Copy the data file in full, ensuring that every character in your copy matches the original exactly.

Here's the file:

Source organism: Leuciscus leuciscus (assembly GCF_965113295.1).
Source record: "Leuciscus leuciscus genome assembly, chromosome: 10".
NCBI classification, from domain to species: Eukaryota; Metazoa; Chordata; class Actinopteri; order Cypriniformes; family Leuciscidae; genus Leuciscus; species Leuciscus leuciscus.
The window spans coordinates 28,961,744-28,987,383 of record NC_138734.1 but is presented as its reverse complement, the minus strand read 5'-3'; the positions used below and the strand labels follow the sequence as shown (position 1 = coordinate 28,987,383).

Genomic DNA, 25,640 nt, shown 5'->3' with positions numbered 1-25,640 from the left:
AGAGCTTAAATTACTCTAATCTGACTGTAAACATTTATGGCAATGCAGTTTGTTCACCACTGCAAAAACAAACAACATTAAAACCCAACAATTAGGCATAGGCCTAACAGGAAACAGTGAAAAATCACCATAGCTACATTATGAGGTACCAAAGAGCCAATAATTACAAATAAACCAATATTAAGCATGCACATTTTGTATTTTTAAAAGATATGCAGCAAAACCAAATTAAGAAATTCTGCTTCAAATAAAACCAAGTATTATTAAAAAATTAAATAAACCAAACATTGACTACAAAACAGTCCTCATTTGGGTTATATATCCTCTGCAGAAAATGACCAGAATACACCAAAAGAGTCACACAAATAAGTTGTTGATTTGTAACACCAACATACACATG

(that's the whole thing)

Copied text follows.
Source organism: Leuciscus leuciscus (assembly GCF_965113295.1).
Source record: "Leuciscus leuciscus genome assembly, chromosome: 10".
NCBI classification, from domain to species: Eukaryota; Metazoa; Chordata; class Actinopteri; order Cypriniformes; family Leuciscidae; genus Leuciscus; species Leuciscus leuciscus.
The window spans coordinates 28,961,744-28,987,383 of record NC_138734.1 but is presented as its reverse complement, the minus strand read 5'-3'; the positions used below and the strand labels follow the sequence as shown (position 1 = coordinate 28,987,383).

Genomic DNA, 25,640 nt, shown 5'->3' with positions numbered 1-25,640 from the left:
AGAGCTTAAATTACTCTAATCTGACTGTAAACATTTATGGCAATGCAGTTTGTTCACCACTGCAAAAACAAACAACATTAAAACCCAACAATTAGGCATAGGCCTAACAGGAAACAGTGAAAAATCACCATAGCTACATTATGAGGTACCAAAGAGCCAATAATTACAAATAAACCAATATTAAGCATGCACATTTTGTATTTTTAAAAGATATGCAGCAAAACCAAATTAAGAAATTCTGCTTCAAATAAAACCAAGTATTATTAAAAAATTAAATAAACCAAACATTGACTACAAAACAGTCCTCATTTGGGTTATATATCCTCTGCAGAAAATGACCAGAATACACCAAAAGAGTCACACAAATAAGTTGTTGATTTGTAACACCAACATACACATG